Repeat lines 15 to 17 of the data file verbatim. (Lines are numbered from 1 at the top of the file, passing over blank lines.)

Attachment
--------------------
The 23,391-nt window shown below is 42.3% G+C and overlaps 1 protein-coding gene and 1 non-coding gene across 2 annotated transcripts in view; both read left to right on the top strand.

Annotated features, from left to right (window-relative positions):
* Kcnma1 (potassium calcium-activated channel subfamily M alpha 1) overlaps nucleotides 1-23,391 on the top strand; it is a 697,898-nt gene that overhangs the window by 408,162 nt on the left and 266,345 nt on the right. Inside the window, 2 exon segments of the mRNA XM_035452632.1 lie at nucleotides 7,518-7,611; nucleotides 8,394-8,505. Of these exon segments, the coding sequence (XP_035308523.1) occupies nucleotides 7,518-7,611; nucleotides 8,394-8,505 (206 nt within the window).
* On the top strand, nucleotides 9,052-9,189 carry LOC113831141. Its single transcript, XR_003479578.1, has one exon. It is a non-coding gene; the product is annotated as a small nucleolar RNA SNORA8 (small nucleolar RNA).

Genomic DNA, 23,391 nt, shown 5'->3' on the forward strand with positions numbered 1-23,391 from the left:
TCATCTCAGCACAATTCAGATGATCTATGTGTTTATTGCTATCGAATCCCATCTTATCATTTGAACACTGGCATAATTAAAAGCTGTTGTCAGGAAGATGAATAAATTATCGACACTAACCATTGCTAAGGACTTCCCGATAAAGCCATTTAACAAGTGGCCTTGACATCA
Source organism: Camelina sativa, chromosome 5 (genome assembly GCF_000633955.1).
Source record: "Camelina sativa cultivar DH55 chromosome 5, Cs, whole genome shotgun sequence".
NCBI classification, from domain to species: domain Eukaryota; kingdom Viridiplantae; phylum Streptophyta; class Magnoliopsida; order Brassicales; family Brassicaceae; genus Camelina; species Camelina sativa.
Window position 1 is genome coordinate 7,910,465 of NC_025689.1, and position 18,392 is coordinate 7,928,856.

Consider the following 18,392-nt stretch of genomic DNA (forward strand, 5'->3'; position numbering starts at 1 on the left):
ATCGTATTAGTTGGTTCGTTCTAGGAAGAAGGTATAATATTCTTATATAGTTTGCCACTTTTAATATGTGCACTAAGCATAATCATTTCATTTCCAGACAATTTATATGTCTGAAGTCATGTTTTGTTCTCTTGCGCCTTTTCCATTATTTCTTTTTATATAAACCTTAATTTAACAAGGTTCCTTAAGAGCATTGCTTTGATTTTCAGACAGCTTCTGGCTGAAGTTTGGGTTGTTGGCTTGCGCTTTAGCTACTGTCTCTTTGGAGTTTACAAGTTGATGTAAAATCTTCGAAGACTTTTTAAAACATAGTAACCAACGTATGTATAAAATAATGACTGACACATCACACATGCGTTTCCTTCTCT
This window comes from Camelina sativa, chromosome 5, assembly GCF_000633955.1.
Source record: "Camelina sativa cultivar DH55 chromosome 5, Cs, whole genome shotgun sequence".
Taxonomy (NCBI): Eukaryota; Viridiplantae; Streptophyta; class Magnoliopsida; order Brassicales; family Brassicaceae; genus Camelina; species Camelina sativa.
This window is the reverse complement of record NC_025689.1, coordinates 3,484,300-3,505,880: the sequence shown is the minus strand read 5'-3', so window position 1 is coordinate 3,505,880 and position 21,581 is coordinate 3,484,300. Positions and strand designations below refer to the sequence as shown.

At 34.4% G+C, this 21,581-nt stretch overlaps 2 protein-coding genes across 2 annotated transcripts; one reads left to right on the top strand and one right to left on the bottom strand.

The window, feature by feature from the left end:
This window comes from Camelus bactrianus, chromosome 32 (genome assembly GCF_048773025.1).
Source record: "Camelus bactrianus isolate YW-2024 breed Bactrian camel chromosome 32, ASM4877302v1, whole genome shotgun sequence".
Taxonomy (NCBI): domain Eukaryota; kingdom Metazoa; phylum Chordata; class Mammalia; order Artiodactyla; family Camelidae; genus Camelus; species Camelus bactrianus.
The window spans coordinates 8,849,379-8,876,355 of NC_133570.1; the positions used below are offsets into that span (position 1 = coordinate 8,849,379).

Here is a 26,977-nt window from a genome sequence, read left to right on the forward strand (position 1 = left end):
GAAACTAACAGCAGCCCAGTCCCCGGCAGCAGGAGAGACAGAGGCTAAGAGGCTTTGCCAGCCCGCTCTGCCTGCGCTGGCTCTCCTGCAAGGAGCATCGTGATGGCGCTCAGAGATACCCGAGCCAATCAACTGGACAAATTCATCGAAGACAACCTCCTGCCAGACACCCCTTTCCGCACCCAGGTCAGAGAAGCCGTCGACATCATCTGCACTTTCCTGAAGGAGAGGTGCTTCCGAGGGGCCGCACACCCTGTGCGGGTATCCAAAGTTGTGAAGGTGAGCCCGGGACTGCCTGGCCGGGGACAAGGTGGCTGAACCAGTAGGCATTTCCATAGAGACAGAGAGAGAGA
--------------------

Taxonomy (NCBI): Eukaryota; Viridiplantae; Streptophyta; class Magnoliopsida; order Brassicales; family Brassicaceae; genus Camelina; species Camelina sativa.
This window is the reverse complement of record NC_025689.1, coordinates 3,484,300-3,505,880: the sequence shown is the minus strand read 5'-3', so window position 1 is coordinate 3,505,880 and position 21,581 is coordinate 3,484,300. Positions and strand designations below refer to the sequence as shown.

At 34.4% G+C, this 21,581-nt stretch overlaps 2 protein-coding genes across 2 annotated transcripts; one reads left to right on the top strand and one right to left on the bottom strand.